Before I explain about the amount of time required to be in the ketogenic state I thought it would be useful to explain the physiological concepts first – so it becomes apparent what is important when making these considerations.
The ketogenic state – in fitness terms – really relates to getting the body to rely mainly on the fat-burning metabolism, instead of the on-demand glucose metabolism system. Individuals who follow high carbohydrate diets or who eat carbs regularly throughout the day will never enter into the ketogenic state except by calorie deficit – consuming less total calories than they need. But that calorie balance is actually the bottom line when it comes to fat burning. Those of us who follow a low-calorie diet will generally enter into ketosis regularly – especially overnight, when we are not eating anything. But if our total calories are in surplus to our energy expenditure, we will not lose fat because there is a calorie surplus.
More on the ketogenic state, first. The main determining factors in relation to entering the ketogenic state are hormonal and are determined by the average insulin levels in your body for most of the time. This is the ‘bottom line’ for all ketogenic and fat loss diets – low average insulin levels for most of the time. You will experience insulin peaks from time to time, regardless of how you eat, but what matters is what goes on for most of the time.
Because sugar levels in the blood can only rise at a specified pace – based on what you are eating – unless you stuff yourself with pure sugar for a full hour, there is a set rate at which your stomach and intestines will digest the food you eat. This rate of digestion will determine the rate at which sugar enters the bloodstream and this rate of sugar entry into the bloodstream will determine how much insulin is produced to counter the sugar in the blood and to force it into your cells for use – or for storage (and sometimes for conversion to fat).
This is a slow process, so if you observe a low insulin state for most of the day then you will exist in a ketogenic state for some of the day and your body will be fuelled by free fatty acids produced by breaking down its fat stores during this ketogenic state.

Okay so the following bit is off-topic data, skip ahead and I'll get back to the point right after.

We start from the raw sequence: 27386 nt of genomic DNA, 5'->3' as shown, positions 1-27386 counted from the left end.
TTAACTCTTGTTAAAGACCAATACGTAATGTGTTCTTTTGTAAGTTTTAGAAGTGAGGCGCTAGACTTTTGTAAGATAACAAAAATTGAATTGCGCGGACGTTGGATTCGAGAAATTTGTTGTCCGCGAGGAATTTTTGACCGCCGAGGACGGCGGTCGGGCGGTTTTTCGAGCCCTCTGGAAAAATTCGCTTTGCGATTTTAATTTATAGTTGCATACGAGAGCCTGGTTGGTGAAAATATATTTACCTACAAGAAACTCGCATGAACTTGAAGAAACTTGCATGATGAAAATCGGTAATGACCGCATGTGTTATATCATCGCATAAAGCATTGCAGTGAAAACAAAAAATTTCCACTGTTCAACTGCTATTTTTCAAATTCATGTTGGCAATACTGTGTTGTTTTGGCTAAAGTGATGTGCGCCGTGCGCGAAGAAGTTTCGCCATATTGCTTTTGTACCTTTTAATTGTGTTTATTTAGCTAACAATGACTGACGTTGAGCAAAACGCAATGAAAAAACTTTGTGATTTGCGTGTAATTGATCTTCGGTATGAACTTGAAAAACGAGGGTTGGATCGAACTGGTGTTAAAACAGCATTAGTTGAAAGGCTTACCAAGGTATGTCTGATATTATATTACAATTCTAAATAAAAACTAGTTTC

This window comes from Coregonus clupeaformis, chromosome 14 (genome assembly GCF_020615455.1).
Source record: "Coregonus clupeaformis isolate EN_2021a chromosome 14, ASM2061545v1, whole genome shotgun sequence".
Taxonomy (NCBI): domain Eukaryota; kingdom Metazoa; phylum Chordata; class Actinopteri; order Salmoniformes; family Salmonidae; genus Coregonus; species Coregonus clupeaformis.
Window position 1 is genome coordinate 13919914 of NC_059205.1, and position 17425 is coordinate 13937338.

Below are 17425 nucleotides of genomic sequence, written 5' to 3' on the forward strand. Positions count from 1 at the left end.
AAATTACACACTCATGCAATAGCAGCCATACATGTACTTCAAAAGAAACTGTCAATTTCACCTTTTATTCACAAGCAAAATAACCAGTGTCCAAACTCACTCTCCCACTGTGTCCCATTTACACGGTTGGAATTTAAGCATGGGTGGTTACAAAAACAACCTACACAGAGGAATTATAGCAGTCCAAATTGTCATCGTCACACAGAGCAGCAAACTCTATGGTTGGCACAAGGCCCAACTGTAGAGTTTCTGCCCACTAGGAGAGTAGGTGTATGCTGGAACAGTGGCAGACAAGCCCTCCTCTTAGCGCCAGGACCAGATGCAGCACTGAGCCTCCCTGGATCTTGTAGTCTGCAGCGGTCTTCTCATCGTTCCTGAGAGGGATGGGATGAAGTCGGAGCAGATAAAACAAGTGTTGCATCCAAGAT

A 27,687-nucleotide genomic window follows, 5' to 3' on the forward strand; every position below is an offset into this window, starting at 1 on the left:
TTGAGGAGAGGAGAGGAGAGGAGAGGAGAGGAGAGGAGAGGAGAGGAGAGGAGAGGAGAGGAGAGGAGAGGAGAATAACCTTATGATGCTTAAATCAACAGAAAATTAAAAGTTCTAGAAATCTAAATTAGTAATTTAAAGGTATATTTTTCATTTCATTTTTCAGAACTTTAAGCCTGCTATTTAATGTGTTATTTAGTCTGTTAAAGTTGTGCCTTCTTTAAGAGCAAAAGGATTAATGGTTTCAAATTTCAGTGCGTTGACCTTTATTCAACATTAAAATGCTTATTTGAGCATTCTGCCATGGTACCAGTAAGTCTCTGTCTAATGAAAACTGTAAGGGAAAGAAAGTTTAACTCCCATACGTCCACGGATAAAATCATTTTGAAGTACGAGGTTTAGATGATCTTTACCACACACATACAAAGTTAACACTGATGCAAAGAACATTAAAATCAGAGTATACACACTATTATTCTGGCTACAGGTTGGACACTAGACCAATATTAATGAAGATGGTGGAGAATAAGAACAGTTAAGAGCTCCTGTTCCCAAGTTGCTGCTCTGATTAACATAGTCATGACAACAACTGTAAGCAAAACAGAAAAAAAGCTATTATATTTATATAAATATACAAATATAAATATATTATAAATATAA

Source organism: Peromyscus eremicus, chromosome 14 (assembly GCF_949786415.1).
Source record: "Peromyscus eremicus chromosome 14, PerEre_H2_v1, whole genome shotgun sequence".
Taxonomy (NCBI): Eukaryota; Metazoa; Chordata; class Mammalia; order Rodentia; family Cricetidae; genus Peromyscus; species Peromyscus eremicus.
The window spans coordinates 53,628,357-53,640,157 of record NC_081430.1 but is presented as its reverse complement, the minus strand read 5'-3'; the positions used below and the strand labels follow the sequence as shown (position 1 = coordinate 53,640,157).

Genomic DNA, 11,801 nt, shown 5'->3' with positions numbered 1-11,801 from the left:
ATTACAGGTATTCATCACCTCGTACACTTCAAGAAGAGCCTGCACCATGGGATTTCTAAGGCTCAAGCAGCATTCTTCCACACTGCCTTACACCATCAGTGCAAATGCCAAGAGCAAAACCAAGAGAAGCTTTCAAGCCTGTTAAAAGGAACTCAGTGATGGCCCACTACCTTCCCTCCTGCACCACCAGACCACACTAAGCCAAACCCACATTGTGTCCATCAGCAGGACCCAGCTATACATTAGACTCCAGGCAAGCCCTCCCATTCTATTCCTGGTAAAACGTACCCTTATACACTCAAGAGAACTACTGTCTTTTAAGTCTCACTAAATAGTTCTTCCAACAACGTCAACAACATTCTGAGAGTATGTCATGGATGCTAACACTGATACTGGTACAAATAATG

The question many people ask is “how long do you need to be in a ketogeneic state?” We really should ask ourselves how long we should be in a low insulin state – because that is more important and will determine how much fat we burn. I will explain in more detail.
The true ketogenic state only occurs after a period of fasting – usually for 8 to 12 hours. So, in order to experience a true ketogenic state, you would need to fast for about 12-24 hours (during which time the true ketogenic state would arise and persist from about the 12 hour point, onwards). This is a valid way to go about things, but it doesn’t suit everyone. I use it myself – it’s termed “intermittent fasting” – and it is very effective.
However, the more conventional way of getting a similar fat burning result will involve a ‘pseudo-fast.’ This ‘pseudo fast’ will involve eating low calories for the entire day, via small, low calorie and low GI meals. This means you will exist in a low insulin state almost all day long – except at the times you have your small, low calorie, low carb and low GI meals. Even when you do eat you will produce insulin in high quantities for just a short time, before dipping back into the low insulin state. When you do this frequent, multiple meal eating plan correctly, you return to the low insulin state very quickly.
The only time you will ever enter into genuine ketosis will be overnight when following multiple small meal diets, because you will go for 8-10 hours without food when you sleep (and a bit before, because most of us don’t go to bed immediately after eating a big meal). If you are already in a low insulin state at bedtime (because of the ‘pseudo-fast’ I described earlier) you will enter into a fasting state very quickly and will become truly ketogenic before you awake the next day. This is when fat burning will take place for you.
Those are the options. Many people use the low-calorie diet option (although it takes great willpower to do this properly, hence the numerous queries around how to get diets to actually work). Many of us are also beginning to use the intermittent fasting option, nowadays – which is actually easier to implement because there are fewer battles of willpower at mealtimes. It’s your choice. What counts, in the end, is calorie balance – calories taken in versus calories used.
If there is a calorie deficit then fat is lost and if there is a calorie surplus, fat is gained. That’s the equation which really matters. What goes on in the blood and ‘behind the scenes’ should not be at the forefront of your mind all the time. Results matter – physiology just helps us to keep faith in the methods we choose to balance the calorie equation.
However, to ensure you are in ketosis for effective fat loss, there are supplements such as Boss Lady and Keto Fuel to help. These supplement fast tracks the process of going into ketosis and also provide necessary minerals for hydration. If you struggle to keep focus when exercising due to a keto-based diet, supplements such as Keto High Octane have extra ingredients to assist with energy and focus, perfect to take before a workout or busy day.
One final bit of trivia – those who’ve trained for marathons and long endurance events can actually tell when they have gone into the ketogenic state during their training – the urine goes very dark and sometimes even brownish (and this is observed at the end of training – or if you use the loo during training. It only ever happens if you run for about 2 hours, so many people will not witness this phenomenon.
I hope that all helps.